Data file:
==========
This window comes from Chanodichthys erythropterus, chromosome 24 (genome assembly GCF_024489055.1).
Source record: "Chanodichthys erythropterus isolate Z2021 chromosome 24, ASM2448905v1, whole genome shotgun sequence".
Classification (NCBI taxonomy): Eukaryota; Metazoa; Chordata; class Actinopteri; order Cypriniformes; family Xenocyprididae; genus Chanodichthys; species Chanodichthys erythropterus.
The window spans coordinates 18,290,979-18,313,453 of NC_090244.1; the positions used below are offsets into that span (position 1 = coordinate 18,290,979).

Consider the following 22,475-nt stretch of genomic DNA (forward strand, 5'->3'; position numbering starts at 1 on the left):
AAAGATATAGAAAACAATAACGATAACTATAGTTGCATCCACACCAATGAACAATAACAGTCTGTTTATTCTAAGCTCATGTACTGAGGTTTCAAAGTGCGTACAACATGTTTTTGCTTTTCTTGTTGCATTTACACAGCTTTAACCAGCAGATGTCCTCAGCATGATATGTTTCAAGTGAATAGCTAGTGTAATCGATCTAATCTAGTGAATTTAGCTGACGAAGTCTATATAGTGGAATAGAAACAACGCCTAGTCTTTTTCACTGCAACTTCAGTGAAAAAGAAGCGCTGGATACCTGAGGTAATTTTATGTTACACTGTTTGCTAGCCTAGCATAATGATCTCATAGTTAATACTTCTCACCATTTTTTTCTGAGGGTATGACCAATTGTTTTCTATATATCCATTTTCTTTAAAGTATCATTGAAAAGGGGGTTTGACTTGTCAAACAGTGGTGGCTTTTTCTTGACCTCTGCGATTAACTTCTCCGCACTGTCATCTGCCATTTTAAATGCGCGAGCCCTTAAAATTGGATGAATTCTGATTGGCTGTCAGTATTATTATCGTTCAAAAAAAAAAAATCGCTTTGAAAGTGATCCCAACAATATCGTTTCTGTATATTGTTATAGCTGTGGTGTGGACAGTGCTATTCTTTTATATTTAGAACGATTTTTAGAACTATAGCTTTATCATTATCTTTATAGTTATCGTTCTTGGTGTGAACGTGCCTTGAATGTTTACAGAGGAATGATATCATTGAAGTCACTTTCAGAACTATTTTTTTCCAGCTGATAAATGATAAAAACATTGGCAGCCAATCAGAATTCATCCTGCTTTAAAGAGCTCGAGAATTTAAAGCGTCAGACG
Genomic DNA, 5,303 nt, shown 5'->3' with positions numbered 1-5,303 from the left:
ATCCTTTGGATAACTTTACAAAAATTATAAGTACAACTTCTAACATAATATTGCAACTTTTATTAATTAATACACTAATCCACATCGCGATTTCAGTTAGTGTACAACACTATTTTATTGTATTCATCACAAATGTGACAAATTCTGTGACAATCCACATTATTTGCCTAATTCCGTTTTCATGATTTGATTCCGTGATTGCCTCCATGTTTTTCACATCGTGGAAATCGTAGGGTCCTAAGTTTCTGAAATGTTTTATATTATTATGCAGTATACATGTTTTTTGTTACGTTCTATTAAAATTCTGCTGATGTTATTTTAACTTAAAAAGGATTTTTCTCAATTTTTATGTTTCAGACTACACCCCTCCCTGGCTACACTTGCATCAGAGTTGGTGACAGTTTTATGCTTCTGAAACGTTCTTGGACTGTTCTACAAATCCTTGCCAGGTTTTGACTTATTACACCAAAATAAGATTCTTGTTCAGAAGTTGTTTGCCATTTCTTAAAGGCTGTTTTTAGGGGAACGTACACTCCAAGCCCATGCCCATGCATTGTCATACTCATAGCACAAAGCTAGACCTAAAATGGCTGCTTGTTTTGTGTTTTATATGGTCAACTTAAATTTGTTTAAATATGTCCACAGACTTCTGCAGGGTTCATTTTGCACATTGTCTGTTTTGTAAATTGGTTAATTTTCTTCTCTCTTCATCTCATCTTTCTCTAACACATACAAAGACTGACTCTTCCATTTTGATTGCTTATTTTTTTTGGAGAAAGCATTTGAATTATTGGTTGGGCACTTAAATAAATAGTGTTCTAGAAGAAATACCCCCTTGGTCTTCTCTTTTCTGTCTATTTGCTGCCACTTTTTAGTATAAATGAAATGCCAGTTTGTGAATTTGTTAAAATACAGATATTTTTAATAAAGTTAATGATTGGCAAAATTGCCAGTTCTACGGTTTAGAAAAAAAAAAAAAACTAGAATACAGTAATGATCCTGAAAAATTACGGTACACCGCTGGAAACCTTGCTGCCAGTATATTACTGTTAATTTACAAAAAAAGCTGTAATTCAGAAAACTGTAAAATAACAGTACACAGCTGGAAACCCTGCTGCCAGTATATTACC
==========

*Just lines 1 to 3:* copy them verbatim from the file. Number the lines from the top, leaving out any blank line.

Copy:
This window comes from Chanodichthys erythropterus, chromosome 24 (genome assembly GCF_024489055.1).
Source record: "Chanodichthys erythropterus isolate Z2021 chromosome 24, ASM2448905v1, whole genome shotgun sequence".
Classification (NCBI taxonomy): Eukaryota; Metazoa; Chordata; class Actinopteri; order Cypriniformes; family Xenocyprididae; genus Chanodichthys; species Chanodichthys erythropterus.